NEW YORK, May 18, 2010 (FBC) After the Internet-fueled collapse of a Silicon Valley bank two months ago sparked industry turmoil, bankers are beefing up risk management, monitoring and emergency procedures around social media use.
Executives in boardrooms across the United States are designing programs and plans to combat online threats, including rumors about the health of banks, that could eat into deposits or weigh on stocks, seven banking industry executives and analysts said.
The efforts, which have not been previously reported, highlight the urgent need for banks to adapt to changing times, prevent depositors from doing business with banks or stop online attacks on stocks by short sellers.
Lenders are taking action, rethinking the role of social media as a risk rather than a marketing tool after tweets questioning SVB’s financial health prompted nervous customers to withdraw $1 million from their accounts in seconds before the bank collapsed on March 10.
“Social media risk was mainly reputational, but now it has brought flight risks to deposits, which are real,” said Sumeet Chhabria, founder of Insight Link, a consulting and advisory firm that works with banks.
Greg Baker, the former CEO of Silicon Valley Bank, blamed social media for the lender’s “unprecedented” decline. Depositors withdrew $42 billion from SVB in 10 hours, he wrote in testimony to the Senate Banking Committee on Monday.
SVB’s rapid decline stunned markets. On March 8, the lender announced it would sell securities and raise capital. As financial health concerns mount, customers in the Bay Area’s tech industry have taken to Twitter and cashed out through mobile apps or online banking.
Michael Roffler, the former CEO of First Republic Bank, also blamed social media for the collapse two months later.
“It’s a wake-up call for some smaller lenders who are now working to improve their emergency response and risk capacity with business continuity plans to address this risk,” Chabria said.
Bank executives and directors have ordered their companies to add social media to risk management programs, said regional bank officials, who declined to be identified because the discussion is private.
Risk units “Banks have detailed plans to measure, prepare and respond to Internet-related threats,” said one of the executives.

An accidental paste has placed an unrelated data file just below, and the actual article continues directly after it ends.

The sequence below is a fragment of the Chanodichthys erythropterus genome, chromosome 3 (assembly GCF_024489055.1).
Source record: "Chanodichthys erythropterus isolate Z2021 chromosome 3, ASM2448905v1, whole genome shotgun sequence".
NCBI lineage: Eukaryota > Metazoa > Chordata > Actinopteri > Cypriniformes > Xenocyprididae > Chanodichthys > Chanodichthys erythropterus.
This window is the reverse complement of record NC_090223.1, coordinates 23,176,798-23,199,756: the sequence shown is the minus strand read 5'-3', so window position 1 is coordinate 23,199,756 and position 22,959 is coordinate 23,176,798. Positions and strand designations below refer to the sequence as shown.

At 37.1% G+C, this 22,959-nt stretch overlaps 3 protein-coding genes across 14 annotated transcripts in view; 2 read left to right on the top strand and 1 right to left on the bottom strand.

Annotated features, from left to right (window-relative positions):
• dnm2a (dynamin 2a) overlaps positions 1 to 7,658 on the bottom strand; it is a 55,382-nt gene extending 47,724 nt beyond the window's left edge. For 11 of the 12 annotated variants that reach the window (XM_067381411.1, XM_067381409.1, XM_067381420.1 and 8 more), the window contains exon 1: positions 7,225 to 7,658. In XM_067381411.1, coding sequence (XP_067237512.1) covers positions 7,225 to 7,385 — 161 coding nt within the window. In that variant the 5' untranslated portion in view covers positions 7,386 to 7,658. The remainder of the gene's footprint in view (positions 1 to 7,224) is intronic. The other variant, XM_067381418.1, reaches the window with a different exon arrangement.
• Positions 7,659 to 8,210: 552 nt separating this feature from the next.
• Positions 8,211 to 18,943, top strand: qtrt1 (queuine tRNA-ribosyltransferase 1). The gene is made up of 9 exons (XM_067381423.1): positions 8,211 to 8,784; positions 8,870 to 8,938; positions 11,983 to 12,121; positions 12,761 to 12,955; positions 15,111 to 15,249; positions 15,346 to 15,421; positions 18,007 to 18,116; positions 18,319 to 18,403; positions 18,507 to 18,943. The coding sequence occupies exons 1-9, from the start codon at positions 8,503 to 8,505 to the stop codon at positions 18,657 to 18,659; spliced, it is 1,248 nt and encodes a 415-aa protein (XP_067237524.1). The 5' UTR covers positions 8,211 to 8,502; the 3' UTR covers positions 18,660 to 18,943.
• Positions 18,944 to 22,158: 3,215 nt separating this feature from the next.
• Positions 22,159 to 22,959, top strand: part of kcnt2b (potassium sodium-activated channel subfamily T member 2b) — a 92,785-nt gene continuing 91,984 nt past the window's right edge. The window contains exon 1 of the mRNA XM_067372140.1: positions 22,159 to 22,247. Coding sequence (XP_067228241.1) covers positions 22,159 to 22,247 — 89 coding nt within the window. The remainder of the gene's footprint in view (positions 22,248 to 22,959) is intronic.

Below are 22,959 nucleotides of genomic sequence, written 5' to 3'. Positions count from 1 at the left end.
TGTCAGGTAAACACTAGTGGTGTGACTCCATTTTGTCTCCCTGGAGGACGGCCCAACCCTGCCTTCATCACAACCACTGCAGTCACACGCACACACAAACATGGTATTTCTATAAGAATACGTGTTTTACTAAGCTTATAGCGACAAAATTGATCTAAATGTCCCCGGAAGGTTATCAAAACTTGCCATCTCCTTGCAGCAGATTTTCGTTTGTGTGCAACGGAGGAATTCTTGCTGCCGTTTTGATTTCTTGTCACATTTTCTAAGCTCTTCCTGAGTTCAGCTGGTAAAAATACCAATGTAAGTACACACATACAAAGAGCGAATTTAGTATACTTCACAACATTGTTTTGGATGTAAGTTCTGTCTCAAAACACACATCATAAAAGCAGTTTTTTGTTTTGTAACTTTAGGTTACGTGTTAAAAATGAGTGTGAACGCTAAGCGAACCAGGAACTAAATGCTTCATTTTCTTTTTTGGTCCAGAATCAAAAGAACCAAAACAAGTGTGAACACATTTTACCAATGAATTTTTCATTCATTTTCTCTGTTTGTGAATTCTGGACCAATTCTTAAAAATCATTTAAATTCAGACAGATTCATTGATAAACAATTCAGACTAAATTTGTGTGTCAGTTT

“NIP IT in a group”.
Banks are also contacting customers with complaints on social media to resolve their issues quickly.
“We want to keep him in the team,” said the second executive.
What played out at SVB could easily have happened elsewhere, said Greg Hertrick, head of U.S. deposit strategies at Nomura.
“Any bank that doesn’t pay attention to their social media presence and the impact it has on depositor behavior is doing themselves, their shareholders and most importantly their depositors a disservice,” Hertrich said.
Small lenders are focused on identifying who their depositors are and tapping into influential community members to prevent any misinformation, said Lindsey Johnson, CEO of the Consumer Bankers Association, whose members represent an industry group with $15.1 trillion in assets, or 68% of the U.S. total.
“Many banks are taking a proactive approach to communicating the right message to their customers,” she said. The campaign “includes providing facts and resources to constituents via email, Twitter and LinkedIn,” she says.
The biggest lenders are also taking note. JPMorgan Chase & Co ( JPM.N ) Chief Executive Jamie Dimon cited social media for SVB’s downfall, and Citigroup Inc ( CN ) Chief Executive Jane Fraser he called him. “Complete Game Changer”
As the collapse of SVB and Signature Banks dented confidence in regional lenders, First Republic’s stock fell. A $30 billion deposit from 11 major lenders didn’t stop him from falling, nor did the customer testimonials he posted on LinkedIn to boost his confidence.
First Republic was seized by regulators and bought by JPMorgan earlier this month.
Regulators are also watching. Both the US Federal Deposit Insurance Corporation and the Federal Reserve emphasized how technology has enhanced banking operations. The Financial Stability Board, an international body, is also investigating the role of social media in the recent market turmoil, a source said.
While some banks have a game plan, others are still struggling, analysts said.
“There are so many social media monitoring tools out there today, but the use of those tools is often left to empty marketing teams or third-party vendors,” says Jim Perry, senior strategist at Market Insights.
“Banks have recognized the risks and are beginning to understand that they need to dedicate more staff to social media monitoring, which is not a priority for many small lenders,” Perry added.
Reporting by Nupur Anand in New York; Edited by Lananh Nguyen and Anna Driver
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